I don't know if anyone is interested in this, but here are photos of the Tekonsha (male) connector and the Ram OEM (female) connector. The male plug is labeled for colors the way it came from Tekonsha. The female receptacle is labeled for colors as it is in the Ram Classic. If I could find the pin-out functions for the vehicle side, I'd be home free. But I haven't been able to find that information anywhere, including on the MoPar site.
It seems to me that Tekonsha has the wire gauges mixed up, in that:
they have their Black 12 gauge wire (+ 12V power) connecting to 16 gauge wire (Red) on the OEM side, and
their White 16 gauge wire (12V - GND) connecting to the OEM Black 12 gauge wire.
The 2nd one, trying a 16 AWG wire into what may be a 12 AWG ground wire (vehicle side) is maybe not so strange, but tying what appears to be what supplies 12V power from the battery into a 16 AWG wire on the vehicle side seems really strange to me. When I was trying to understand how to do this on a vehicle that had no connector, the instructions all said to run a 12 AWG wire directly from the battery to the controller. (Well, they do also highly suggest installing an in-line auto-reset breaker in that circuit, and I wonder if there is anything like that in the Ram's circuitry.)
(It is the Red wire in the Tekonsha cable that has the in-line diode, to protect the vehicle computer's brake circuit from being fried by a voltage back-surge from the controller. That is, the current is only allowed to flow from the vehicle to the controller.) [I hope that I have everything straight here in what I've described. I can easily get confused.]
I realize that they (Tekonsha, etc.) came up with their own color codes, and there might be some miss-match with one vehicle manufacturer or another, or even all of them. But gauge miss-matches are not logical at all. No one in their right mind would do that, certainly not the vehicle manufacturer.
If you flip the adapter harness connector over to plug it into the vehicle connector, the Blue wire is the only one that matches color. But most importantly, it is the only one that matches wire gauge. Some people say that you have to reverse two wires on the Tekonsha harness to align properly w/ the Ram pin-outs. But it appears to me that three may need to be changed. Or maybe just the Black and the White.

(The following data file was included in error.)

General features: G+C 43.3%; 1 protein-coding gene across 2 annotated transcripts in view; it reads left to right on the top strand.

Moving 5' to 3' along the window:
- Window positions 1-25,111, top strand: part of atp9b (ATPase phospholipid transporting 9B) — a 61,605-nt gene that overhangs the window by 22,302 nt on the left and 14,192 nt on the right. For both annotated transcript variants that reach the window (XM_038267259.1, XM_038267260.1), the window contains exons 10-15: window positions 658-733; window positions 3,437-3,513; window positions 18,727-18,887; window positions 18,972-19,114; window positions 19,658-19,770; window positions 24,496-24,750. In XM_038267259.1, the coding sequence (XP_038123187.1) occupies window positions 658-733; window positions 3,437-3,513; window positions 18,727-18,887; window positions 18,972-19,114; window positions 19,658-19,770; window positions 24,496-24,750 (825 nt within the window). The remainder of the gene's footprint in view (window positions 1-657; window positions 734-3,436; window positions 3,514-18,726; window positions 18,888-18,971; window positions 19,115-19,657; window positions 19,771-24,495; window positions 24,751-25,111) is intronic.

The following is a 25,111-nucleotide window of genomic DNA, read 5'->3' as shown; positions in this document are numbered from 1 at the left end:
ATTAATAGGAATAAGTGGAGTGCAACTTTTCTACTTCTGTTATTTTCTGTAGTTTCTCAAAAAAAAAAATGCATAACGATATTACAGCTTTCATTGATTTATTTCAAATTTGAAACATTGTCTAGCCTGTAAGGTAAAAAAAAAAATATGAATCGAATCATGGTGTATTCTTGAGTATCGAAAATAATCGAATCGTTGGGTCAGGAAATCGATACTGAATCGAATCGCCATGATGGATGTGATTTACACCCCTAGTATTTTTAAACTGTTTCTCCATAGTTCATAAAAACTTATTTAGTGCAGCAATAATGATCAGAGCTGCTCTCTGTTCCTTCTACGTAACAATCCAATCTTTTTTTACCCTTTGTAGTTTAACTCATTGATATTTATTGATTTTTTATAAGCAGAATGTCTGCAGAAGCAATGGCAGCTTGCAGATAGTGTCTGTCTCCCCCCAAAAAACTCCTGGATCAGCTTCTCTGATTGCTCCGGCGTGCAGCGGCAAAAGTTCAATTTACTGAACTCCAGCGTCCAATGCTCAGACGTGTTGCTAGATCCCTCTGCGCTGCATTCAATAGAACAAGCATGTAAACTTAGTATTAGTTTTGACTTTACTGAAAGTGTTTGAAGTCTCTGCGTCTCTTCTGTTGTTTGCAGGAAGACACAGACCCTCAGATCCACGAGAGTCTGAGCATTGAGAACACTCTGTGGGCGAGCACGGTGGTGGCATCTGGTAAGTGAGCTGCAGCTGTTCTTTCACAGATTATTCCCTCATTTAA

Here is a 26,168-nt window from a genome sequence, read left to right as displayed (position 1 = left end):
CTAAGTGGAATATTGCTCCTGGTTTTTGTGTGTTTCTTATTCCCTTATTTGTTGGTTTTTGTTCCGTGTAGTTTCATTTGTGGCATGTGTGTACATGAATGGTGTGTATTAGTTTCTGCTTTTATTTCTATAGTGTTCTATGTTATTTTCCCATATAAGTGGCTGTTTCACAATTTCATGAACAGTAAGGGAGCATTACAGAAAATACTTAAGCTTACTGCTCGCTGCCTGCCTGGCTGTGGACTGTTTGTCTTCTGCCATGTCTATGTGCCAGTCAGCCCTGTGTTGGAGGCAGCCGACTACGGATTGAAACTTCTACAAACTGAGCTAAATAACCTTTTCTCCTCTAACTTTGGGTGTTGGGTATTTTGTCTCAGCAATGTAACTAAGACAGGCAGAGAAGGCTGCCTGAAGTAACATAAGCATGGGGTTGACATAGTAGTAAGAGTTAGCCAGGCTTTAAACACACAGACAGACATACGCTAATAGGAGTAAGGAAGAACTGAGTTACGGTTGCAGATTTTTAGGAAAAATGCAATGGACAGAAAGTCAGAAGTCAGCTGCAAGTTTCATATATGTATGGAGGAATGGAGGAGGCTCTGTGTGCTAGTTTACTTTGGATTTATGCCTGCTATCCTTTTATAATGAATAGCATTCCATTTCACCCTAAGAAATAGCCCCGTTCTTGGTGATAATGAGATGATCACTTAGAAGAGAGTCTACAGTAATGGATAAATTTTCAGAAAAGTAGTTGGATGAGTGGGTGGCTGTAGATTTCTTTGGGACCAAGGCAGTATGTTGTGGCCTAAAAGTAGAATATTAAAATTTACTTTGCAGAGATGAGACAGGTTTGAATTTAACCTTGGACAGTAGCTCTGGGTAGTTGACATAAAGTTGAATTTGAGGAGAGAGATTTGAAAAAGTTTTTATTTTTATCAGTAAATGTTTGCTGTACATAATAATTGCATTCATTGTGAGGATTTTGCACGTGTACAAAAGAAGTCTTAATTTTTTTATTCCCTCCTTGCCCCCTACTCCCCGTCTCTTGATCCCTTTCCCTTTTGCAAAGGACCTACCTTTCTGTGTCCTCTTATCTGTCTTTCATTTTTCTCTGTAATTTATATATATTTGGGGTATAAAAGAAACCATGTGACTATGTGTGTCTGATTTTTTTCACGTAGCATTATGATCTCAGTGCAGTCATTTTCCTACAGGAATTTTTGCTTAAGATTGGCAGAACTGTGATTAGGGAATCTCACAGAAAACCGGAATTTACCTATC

Am I getting ridiculous here? (I suspect that my wife thinks so.) I just don't want to toast the Ram computer, and I don't really trust an auto shop to not just say "Put the terminals back the way they were, and plug it in and see what happens."
EDIT: CORRECTION OF AN ERROR I MADE - The Red wire on the Ram module is NOT 16 gauge as I had thought, and as I noted on the photo below. I didn't pull the wrapping back far enough to even see if it was labeled according to AWG at all - I just assumed that the vehicle would have only two 12 AWG wires, because that's how the Takonsha wire harness is. The RAM Red wire is the hot wire - hot even when everything is off. The 12 AGA Black wire is the GND. I still need to test the Green w/ white tracer wire to be sure that it will light up a test bulb when the vehicle is running and the brake pedal is depressed, but I'm pretty sure that's how it is, because the isn't any dispute about the Blue wire - it's always the one that goes back to the 7-pin trailer connector, for the electric brakes.
EDIT 02: On the last thing in my previous edit, connecting those two terminals, even with the vehicle running and depressing the brake, does NOT light up the test light. Perhaps it needs a signal from the controller? (If not, then something is burned out on the PU. It DID, by the way, previously have a brake controller installed - by the previous owner.)
My memory is getting a bit fuzzy, but if I recall correctly, the bell housing is different in the area where the clutch equalizer torque tube mounts. So save all you can from the old engine, if it still has one in it.
If it is not in tatters, and if you are thinking of making your own, or having a local shop make one, I would remove it as carefully as possible, to use as a pattern.
I replaced the headliner in another car myself once, and when I took mine out of the P15 I kept it in one piece for quite a while, intending to make alignment markings for each panel, but later forgot and took out the seams w/o doing that. My experience with the first one was that it is difficult to properly align the separate panels, and then you can have wrinkles, or some panels which will not reach in spots. The material in the other car was less forgiving, so maybe that would not be as serious of a problem here.